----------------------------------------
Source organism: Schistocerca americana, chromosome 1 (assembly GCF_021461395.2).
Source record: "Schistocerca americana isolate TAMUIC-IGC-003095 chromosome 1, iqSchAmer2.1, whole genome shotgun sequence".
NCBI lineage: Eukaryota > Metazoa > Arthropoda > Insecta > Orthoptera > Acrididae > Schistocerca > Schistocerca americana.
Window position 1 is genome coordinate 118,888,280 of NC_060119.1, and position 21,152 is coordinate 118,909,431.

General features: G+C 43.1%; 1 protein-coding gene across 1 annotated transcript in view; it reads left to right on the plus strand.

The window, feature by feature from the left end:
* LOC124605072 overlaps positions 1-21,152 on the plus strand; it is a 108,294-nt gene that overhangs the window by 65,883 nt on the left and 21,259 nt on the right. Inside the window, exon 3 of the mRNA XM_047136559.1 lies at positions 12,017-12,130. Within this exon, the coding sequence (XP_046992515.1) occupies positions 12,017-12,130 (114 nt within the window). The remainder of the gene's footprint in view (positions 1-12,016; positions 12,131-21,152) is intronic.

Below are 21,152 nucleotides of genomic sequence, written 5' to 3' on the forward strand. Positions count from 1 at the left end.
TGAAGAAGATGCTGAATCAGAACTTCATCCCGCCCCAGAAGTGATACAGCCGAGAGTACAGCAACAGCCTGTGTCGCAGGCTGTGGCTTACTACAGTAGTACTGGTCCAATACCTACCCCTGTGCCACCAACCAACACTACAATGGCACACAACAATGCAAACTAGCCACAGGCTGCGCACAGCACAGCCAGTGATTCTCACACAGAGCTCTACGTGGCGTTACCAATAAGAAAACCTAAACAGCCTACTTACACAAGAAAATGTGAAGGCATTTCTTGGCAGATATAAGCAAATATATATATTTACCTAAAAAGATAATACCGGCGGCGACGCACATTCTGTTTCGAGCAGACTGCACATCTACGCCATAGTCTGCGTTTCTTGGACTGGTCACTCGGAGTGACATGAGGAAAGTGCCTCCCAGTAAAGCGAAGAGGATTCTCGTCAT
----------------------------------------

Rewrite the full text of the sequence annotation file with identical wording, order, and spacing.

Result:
Source organism: Schistocerca americana, chromosome 1 (assembly GCF_021461395.2).
Source record: "Schistocerca americana isolate TAMUIC-IGC-003095 chromosome 1, iqSchAmer2.1, whole genome shotgun sequence".
NCBI lineage: Eukaryota > Metazoa > Arthropoda > Insecta > Orthoptera > Acrididae > Schistocerca > Schistocerca americana.
Window position 1 is genome coordinate 118,888,280 of NC_060119.1, and position 21,152 is coordinate 118,909,431.

General features: G+C 43.1%; 1 protein-coding gene across 1 annotated transcript in view; it reads left to right on the plus strand.

The window, feature by feature from the left end:
* LOC124605072 overlaps positions 1-21,152 on the plus strand; it is a 108,294-nt gene that overhangs the window by 65,883 nt on the left and 21,259 nt on the right. Inside the window, exon 3 of the mRNA XM_047136559.1 lies at positions 12,017-12,130. Within this exon, the coding sequence (XP_046992515.1) occupies positions 12,017-12,130 (114 nt within the window). The remainder of the gene's footprint in view (positions 1-12,016; positions 12,131-21,152) is intronic.

Below are 21,152 nucleotides of genomic sequence, written 5' to 3' on the forward strand. Positions count from 1 at the left end.
TGAAGAAGATGCTGAATCAGAACTTCATCCCGCCCCAGAAGTGATACAGCCGAGAGTACAGCAACAGCCTGTGTCGCAGGCTGTGGCTTACTACAGTAGTACTGGTCCAATACCTACCCCTGTGCCACCAACCAACACTACAATGGCACACAACAATGCAAACTAGCCACAGGCTGCGCACAGCACAGCCAGTGATTCTCACACAGAGCTCTACGTGGCGTTACCAATAAGAAAACCTAAACAGCCTACTTACACAAGAAAATGTGAAGGCATTTCTTGGCAGATATAAGCAAATATATATATTTACCTAAAAAGATAATACCGGCGGCGACGCACATTCTGTTTCGAGCAGACTGCACATCTACGCCATAGTCTGCGTTTCTTGGACTGGTCACTCGGAGTGACATGAGGAAAGTGCCTCCCAGTAAAGCGAAGAGGATTCTCGTCAT